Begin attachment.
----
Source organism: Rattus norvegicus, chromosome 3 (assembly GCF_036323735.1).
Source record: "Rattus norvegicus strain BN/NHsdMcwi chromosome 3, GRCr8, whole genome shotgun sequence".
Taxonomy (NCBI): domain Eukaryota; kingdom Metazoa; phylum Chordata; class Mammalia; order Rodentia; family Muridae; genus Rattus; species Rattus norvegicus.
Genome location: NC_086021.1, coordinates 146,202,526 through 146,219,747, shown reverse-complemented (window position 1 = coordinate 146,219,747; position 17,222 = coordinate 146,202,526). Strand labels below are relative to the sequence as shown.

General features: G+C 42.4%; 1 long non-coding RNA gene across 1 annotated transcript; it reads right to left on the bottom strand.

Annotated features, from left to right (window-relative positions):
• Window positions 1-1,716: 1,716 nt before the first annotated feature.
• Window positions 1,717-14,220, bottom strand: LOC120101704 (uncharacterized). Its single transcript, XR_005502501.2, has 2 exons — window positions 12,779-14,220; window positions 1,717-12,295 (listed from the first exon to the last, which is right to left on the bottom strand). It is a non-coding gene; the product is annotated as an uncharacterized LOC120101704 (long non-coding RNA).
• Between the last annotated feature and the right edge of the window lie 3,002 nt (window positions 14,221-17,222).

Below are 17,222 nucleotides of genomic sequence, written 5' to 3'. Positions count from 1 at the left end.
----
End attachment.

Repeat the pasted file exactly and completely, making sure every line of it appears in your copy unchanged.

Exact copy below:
Source organism: Rattus norvegicus, chromosome 3 (assembly GCF_036323735.1).
Source record: "Rattus norvegicus strain BN/NHsdMcwi chromosome 3, GRCr8, whole genome shotgun sequence".
Taxonomy (NCBI): domain Eukaryota; kingdom Metazoa; phylum Chordata; class Mammalia; order Rodentia; family Muridae; genus Rattus; species Rattus norvegicus.
Genome location: NC_086021.1, coordinates 146,202,526 through 146,219,747, shown reverse-complemented (window position 1 = coordinate 146,219,747; position 17,222 = coordinate 146,202,526). Strand labels below are relative to the sequence as shown.

General features: G+C 42.4%; 1 long non-coding RNA gene across 1 annotated transcript; it reads right to left on the bottom strand.

Annotated features, from left to right (window-relative positions):
• Window positions 1-1,716: 1,716 nt before the first annotated feature.
• Window positions 1,717-14,220, bottom strand: LOC120101704 (uncharacterized). Its single transcript, XR_005502501.2, has 2 exons — window positions 12,779-14,220; window positions 1,717-12,295 (listed from the first exon to the last, which is right to left on the bottom strand). It is a non-coding gene; the product is annotated as an uncharacterized LOC120101704 (long non-coding RNA).
• Between the last annotated feature and the right edge of the window lie 3,002 nt (window positions 14,221-17,222).

Below are 17,222 nucleotides of genomic sequence, written 5' to 3'. Positions count from 1 at the left end.